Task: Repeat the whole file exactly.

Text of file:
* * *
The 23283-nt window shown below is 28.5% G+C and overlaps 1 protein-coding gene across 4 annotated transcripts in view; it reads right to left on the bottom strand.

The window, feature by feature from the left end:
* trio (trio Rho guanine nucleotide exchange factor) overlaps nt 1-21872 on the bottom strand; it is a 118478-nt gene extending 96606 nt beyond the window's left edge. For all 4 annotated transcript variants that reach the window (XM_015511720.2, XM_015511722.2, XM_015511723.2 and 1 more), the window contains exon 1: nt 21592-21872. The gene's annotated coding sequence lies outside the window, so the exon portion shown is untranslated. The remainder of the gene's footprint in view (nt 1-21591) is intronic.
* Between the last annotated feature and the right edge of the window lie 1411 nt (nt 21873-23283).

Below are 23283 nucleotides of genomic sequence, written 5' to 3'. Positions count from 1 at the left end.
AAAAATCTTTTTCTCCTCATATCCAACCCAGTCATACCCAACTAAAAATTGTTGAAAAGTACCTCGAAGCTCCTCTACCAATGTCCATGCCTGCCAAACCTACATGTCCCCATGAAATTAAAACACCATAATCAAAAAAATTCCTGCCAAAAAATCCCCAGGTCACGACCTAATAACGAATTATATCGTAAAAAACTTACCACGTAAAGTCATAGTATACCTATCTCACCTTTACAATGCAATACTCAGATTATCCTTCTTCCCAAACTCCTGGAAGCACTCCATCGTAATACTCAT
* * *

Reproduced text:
The 23283-nt window shown below is 28.5% G+C and overlaps 1 protein-coding gene across 4 annotated transcripts in view; it reads right to left on the bottom strand.

The window, feature by feature from the left end:
* trio (trio Rho guanine nucleotide exchange factor) overlaps nt 1-21872 on the bottom strand; it is a 118478-nt gene extending 96606 nt beyond the window's left edge. For all 4 annotated transcript variants that reach the window (XM_015511720.2, XM_015511722.2, XM_015511723.2 and 1 more), the window contains exon 1: nt 21592-21872. The gene's annotated coding sequence lies outside the window, so the exon portion shown is untranslated. The remainder of the gene's footprint in view (nt 1-21591) is intronic.
* Between the last annotated feature and the right edge of the window lie 1411 nt (nt 21873-23283).

Below are 23283 nucleotides of genomic sequence, written 5' to 3'. Positions count from 1 at the left end.
AAAAATCTTTTTCTCCTCATATCCAACCCAGTCATACCCAACTAAAAATTGTTGAAAAGTACCTCGAAGCTCCTCTACCAATGTCCATGCCTGCCAAACCTACATGTCCCCATGAAATTAAAACACCATAATCAAAAAAATTCCTGCCAAAAAATCCCCAGGTCACGACCTAATAACGAATTATATCGTAAAAAACTTACCACGTAAAGTCATAGTATACCTATCTCACCTTTACAATGCAATACTCAGATTATCCTTCTTCCCAAACTCCTGGAAGCACTCCATCGTAATACTCAT